A Little About Sentio
Sentio is an observability platform for Web3. Sentio generates metrics, logs, and traces from existing smart contracts data through our low code solution, which could be used to build dashboards, set up alerts, analyze user behaviors, create API/Webhooks, simulate/debug transactions and more. Sentio supports Ethereum, BSC, Polygon, Solana, and Aptos. Sentio is built by veteran engineers from Google, Linkedin, Microsoft and TikTok, and backed by top investors like Lightspeed Venture Partners, Hashkey Capital and Canonical Crypto.
Appendix: Common Steps for Testing Storage Infrastructure
Early detection of issues is crucial for efficient problem-solving. Unit tests serve as the initial line of defense against bugs and other problems. These tests, written and executed by the developer, examine the smallest units of code, typically functions or methods. While some may argue that unit tests are unnecessary, they are vital for ensuring code quality and integrity.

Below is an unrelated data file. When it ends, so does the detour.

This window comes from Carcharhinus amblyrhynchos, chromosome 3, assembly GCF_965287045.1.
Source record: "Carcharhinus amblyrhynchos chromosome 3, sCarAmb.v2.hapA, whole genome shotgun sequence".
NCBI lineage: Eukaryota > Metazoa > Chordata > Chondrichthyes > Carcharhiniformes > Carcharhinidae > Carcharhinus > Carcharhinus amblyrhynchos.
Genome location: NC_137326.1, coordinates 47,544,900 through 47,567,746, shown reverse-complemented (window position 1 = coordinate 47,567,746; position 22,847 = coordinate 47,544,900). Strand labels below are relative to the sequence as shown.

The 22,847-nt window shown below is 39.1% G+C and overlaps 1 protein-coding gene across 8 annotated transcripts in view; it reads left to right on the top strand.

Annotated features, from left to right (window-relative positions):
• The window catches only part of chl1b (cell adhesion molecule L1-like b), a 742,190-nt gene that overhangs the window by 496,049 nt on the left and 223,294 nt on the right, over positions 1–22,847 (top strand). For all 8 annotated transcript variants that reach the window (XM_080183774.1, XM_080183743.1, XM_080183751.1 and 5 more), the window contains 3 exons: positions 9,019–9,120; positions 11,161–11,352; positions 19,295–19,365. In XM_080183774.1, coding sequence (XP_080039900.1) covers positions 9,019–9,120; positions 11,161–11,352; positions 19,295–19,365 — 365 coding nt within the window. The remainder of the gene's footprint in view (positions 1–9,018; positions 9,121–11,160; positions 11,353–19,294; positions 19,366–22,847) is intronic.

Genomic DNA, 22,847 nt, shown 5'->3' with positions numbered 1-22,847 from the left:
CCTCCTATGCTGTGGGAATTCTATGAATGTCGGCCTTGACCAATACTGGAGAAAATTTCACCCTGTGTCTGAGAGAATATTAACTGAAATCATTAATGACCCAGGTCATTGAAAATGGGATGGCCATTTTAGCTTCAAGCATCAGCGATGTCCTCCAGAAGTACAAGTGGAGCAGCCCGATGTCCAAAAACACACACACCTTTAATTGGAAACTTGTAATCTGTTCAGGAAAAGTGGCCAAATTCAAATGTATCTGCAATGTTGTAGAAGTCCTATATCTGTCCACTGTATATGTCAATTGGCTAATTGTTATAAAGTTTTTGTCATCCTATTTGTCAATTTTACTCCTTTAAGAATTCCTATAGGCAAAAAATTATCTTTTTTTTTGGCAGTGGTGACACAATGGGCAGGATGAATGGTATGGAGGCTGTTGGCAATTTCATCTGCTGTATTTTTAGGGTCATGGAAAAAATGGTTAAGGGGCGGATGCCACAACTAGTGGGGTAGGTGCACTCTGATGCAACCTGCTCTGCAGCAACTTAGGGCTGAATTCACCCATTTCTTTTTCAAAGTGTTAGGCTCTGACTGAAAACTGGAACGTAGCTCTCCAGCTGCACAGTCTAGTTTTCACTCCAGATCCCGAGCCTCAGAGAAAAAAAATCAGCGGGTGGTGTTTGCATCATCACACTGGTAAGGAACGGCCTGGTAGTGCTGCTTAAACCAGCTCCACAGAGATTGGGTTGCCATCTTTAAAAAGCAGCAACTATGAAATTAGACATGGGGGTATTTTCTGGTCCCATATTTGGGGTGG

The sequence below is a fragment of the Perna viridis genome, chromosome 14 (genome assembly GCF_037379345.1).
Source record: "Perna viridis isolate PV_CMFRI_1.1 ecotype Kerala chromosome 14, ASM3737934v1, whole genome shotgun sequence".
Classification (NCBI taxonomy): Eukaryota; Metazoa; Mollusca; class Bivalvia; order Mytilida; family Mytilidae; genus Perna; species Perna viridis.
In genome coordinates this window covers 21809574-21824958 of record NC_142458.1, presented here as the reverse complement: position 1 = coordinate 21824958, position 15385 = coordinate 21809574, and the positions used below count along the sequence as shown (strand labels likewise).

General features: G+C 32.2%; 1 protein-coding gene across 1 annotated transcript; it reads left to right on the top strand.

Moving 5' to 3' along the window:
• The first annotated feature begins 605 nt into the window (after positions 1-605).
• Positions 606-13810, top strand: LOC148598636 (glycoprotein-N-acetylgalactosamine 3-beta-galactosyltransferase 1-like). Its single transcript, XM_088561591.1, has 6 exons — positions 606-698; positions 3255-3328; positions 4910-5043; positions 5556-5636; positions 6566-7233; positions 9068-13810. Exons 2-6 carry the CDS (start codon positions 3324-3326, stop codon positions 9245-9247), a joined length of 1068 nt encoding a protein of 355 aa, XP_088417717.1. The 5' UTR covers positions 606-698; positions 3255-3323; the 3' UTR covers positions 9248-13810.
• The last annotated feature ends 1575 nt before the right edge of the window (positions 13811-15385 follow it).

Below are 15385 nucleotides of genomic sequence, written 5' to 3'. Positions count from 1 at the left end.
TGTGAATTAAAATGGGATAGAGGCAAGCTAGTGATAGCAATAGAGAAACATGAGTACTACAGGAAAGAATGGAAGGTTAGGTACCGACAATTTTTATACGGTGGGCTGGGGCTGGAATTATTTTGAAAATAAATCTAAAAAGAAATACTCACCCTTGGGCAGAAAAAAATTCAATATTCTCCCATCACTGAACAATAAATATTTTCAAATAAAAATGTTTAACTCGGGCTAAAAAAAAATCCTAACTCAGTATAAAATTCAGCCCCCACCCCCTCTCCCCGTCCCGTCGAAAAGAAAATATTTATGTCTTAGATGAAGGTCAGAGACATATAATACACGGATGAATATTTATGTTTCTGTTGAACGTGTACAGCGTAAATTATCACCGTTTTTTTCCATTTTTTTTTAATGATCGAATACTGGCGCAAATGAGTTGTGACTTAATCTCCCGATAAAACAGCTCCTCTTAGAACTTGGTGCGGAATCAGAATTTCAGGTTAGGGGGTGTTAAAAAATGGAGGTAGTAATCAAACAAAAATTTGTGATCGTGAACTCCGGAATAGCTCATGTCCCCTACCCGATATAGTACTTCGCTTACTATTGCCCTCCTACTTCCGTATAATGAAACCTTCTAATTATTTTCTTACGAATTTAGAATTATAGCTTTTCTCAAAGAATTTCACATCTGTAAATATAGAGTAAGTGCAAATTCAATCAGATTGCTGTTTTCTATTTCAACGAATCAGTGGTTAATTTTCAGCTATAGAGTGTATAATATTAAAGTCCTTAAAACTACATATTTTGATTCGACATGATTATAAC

- Unit tests serve not only as a means of detecting issues, but also as a valuable documentation tool. They document the expected behavior of the code, making it easier for others to understand and utilize. By reading the unit tests, one can gain insight into how the code should behave, providing a clear and concise understanding of its functionality.
- Unit tests provide a safeguard against regression, which occurs when a bug is introduced into the code and causes unexpected behavior. By running unit tests, regressions can be identified and prevented from being incorporated into the code, ensuring that the code behaves as intended.
There are a few more things regarding advanced unit tests: